I am so excited to share this guest blog post from my dearest, best friend Jodie Faux, a fabulous chef with a long career that included the famed Paggi House where she held court for 11 years. Follow her culinary adventures in Panama on Instagram.
Everywhere you look in Panama, the slogan Nos Vamos Para Rusia appears. Panama is going to Russia to participate in their first World Cup and everyone here is excited! So excited that when Panama bested rival Costa Rica for their qualifying berth, President Juan Carlo Varela declared the following day a national holiday. Since then, all of Panama has been waiting for June 18th when the Red Tide or The Canal Men, Canaleros as they are known here, have their first match in Sochi against Belgium.
My boyfriend and I moved to Panama last July in hope of investing in a small hotel and restaurant in the town of Santa Catalina which is on the central Pacific coast. Panama is the Central American country that forms a bridge between Central and South America. It is bordered by the Pacific Ocean on one side and the Caribbean on the other. Panama is approximately the size of South Carolina.
Santa Catalina is a small village but is considered one of the premier surfing destinations in Latin America. The town is very rural. There are no ATMs, grocery stores, mail delivery, or house addresses. There are more people on horseback than there are in cars and dogs, chickens, and cattle often roam the streets. The beaches are stunning and not crowded. We love the peace and serenity here!
As a chef, I immediately immersed myself in the local cuisine. Like many Latin countries there are similarities. Ceviche, tamales, empanadas, rice and beans are all common here. Panamanians are not healthy eaters. Fried whole fish is a very popular local dish but vegetables are rarely seen. In fact, when we first arrived here during the rainy season, I despaired at the thought of ever seeing a variety of vegetables again. Tiny, pathetic heads of broccoli, bell peppers, and green cabbage were all that there was. Fortunately during the dry season vegetable offerings became more diverse, but it is nothing compared to the variety we are used to in the US.
Neither my boyfriend nor I were ever soccer fans, but we are enthusiastic about supporting our adopted country. We are learning the ins and outs of soccer in hope that we will know enough to follow along this June. A few weeks ago I noticed displays being set up at Machetazo in Santiago, which is the closest grocery store for us. Upon entering the store you are greeted with shelves stocked with stuffed mascots, pillows, mugs, hanging soccer balls and a mannequin wearing the coveted, official red shirt that the players will be wearing. I thought it would be fun to buy some shirts to wear until I found out they were $89 dollars each! Instead I am hoping that one of my contest tickets, handed out at the hardware and grocery stores, will win me one!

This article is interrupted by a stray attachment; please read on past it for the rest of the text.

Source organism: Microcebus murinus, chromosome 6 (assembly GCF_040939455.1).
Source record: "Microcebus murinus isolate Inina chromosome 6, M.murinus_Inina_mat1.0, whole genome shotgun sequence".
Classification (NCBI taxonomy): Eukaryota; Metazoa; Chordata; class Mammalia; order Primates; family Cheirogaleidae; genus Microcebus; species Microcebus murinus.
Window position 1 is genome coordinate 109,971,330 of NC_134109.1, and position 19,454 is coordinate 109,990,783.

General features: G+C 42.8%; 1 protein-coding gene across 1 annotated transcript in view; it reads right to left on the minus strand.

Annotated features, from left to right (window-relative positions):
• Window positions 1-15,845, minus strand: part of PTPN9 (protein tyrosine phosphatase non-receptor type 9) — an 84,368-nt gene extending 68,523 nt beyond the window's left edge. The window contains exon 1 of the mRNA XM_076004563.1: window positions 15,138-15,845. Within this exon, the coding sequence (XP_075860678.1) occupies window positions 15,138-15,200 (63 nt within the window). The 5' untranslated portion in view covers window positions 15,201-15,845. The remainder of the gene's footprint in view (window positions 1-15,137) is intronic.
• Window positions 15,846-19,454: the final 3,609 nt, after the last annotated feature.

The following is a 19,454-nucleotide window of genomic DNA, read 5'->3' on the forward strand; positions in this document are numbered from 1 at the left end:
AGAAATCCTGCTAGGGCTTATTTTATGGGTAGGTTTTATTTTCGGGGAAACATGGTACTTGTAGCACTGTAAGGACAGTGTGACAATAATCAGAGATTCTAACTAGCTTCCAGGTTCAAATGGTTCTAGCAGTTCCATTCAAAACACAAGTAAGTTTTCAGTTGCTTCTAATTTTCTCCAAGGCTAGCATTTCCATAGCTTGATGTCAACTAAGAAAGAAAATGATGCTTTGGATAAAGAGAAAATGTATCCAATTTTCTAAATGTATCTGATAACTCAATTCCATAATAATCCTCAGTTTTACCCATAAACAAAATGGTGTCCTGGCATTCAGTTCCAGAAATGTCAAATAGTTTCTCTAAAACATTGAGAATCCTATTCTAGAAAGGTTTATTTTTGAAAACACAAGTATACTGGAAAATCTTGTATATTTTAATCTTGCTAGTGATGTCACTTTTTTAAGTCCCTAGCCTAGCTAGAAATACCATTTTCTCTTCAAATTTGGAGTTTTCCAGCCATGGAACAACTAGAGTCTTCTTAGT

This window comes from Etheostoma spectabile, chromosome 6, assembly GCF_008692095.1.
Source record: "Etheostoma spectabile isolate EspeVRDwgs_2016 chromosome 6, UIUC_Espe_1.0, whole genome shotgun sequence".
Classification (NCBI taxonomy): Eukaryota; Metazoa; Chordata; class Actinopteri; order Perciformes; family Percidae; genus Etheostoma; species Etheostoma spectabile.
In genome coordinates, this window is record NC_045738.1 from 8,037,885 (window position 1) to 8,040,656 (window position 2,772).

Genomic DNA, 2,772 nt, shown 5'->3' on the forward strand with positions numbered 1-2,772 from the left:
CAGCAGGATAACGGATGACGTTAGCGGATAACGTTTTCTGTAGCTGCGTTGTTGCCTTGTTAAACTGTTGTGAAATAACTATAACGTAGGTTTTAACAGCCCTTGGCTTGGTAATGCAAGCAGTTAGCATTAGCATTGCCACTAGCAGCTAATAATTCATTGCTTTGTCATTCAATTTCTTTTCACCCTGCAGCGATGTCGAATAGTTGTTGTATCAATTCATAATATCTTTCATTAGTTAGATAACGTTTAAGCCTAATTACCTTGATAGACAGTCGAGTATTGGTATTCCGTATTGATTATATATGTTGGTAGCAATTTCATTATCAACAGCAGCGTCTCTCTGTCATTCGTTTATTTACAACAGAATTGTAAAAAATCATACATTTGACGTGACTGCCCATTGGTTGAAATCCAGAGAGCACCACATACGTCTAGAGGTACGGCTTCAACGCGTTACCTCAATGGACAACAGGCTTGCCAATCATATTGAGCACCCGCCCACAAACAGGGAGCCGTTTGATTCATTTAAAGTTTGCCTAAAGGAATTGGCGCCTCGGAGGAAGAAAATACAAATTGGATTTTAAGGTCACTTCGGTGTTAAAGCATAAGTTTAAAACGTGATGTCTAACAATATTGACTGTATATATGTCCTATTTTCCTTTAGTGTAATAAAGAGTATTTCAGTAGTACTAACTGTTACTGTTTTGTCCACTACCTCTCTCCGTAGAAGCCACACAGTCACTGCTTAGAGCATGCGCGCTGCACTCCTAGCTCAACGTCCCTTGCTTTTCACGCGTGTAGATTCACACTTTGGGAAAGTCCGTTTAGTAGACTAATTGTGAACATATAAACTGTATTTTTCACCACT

So what do Panamanians eat during futbol matches? For the most part the food is not dissimilar to ours. A lot of finger foods will be served such as chicken wings, chorizo on a stick, meat-filled empanadas, and petacones, which are fried, crispy disks of plantain. As with any event here much Balboa beer will be consumed, and the day after the match the jardines (open air cantinas) will be littered with empty cans. Seco, distilled from sugar cane and considered Panama’s national liquor, will also be consumed in vast quantities. The following morning most Panamanians will recover with their answer for hangovers- Sancocho. Sancocho is a soup made with meat and vegetables and is considered the national dish of the country. Usually it is served with rice and Aji Chombo, a bottled habanero sauce. Filling and comforting, Sancocho will have you ready for the next round!
Sancocho 4 servings
1 chicken cut in pieces
3 cloves garlic, minced
2 Tbsp oregano
4 Tbsp chopped cilantro
1 large onion, diced
3 lbs starchy vegetables such as yucca and taro, peeled and diced
1 small squash, calabaza or pumpkin, peeled and diced
1 carrot, diced
2 ears of corn broken in to 1 inch pieces
Rub the chicken with some of the cilantro leaves and place in a large pot. Add enough water to cover chicken and bring to a boil. Add all vegetables and spices and bring to a boil again. Skim foam from top and reduce heat to a medium simmer and cook for about 45 minutes. Cook until vegetables soften and break apart. Add water as needed so the contents stay an inch below the water. Add salt and pepper to taste. Typically the bones are left in the soup so the bone marrow can be eaten. Serve with rice and Aji Chombo sauce.